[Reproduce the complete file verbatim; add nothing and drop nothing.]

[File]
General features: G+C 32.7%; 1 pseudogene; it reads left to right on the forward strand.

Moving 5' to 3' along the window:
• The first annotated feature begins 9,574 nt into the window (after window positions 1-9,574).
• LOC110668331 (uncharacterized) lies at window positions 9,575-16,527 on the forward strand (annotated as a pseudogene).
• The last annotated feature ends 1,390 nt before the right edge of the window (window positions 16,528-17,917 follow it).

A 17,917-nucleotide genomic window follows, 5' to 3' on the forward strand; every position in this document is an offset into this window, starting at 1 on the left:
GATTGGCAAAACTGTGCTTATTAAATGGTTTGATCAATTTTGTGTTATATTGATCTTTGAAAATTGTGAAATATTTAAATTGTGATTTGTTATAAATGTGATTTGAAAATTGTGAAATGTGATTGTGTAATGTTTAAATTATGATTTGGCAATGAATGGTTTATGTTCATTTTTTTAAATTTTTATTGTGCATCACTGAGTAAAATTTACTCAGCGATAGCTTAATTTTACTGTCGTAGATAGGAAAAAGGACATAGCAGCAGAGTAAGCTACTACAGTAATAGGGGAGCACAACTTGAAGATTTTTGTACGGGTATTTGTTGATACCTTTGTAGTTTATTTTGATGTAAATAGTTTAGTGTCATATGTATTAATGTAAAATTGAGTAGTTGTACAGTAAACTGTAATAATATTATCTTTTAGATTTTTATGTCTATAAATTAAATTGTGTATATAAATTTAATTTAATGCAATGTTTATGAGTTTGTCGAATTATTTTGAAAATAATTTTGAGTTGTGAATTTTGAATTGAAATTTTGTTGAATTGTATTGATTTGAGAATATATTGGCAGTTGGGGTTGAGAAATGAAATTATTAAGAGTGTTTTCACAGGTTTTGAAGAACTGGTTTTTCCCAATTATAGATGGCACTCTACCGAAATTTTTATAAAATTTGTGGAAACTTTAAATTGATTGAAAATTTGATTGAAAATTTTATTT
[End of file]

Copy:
General features: G+C 32.7%; 1 pseudogene; it reads left to right on the forward strand.

Moving 5' to 3' along the window:
• The first annotated feature begins 9,574 nt into the window (after window positions 1-9,574).
• LOC110668331 (uncharacterized) lies at window positions 9,575-16,527 on the forward strand (annotated as a pseudogene).
• The last annotated feature ends 1,390 nt before the right edge of the window (window positions 16,528-17,917 follow it).

A 17,917-nucleotide genomic window follows, 5' to 3' on the forward strand; every position in this document is an offset into this window, starting at 1 on the left:
GATTGGCAAAACTGTGCTTATTAAATGGTTTGATCAATTTTGTGTTATATTGATCTTTGAAAATTGTGAAATATTTAAATTGTGATTTGTTATAAATGTGATTTGAAAATTGTGAAATGTGATTGTGTAATGTTTAAATTATGATTTGGCAATGAATGGTTTATGTTCATTTTTTTAAATTTTTATTGTGCATCACTGAGTAAAATTTACTCAGCGATAGCTTAATTTTACTGTCGTAGATAGGAAAAAGGACATAGCAGCAGAGTAAGCTACTACAGTAATAGGGGAGCACAACTTGAAGATTTTTGTACGGGTATTTGTTGATACCTTTGTAGTTTATTTTGATGTAAATAGTTTAGTGTCATATGTATTAATGTAAAATTGAGTAGTTGTACAGTAAACTGTAATAATATTATCTTTTAGATTTTTATGTCTATAAATTAAATTGTGTATATAAATTTAATTTAATGCAATGTTTATGAGTTTGTCGAATTATTTTGAAAATAATTTTGAGTTGTGAATTTTGAATTGAAATTTTGTTGAATTGTATTGATTTGAGAATATATTGGCAGTTGGGGTTGAGAAATGAAATTATTAAGAGTGTTTTCACAGGTTTTGAAGAACTGGTTTTTCCCAATTATAGATGGCACTCTACCGAAATTTTTATAAAATTTGTGGAAACTTTAAATTGATTGAAAATTTGATTGAAAATTTTATTT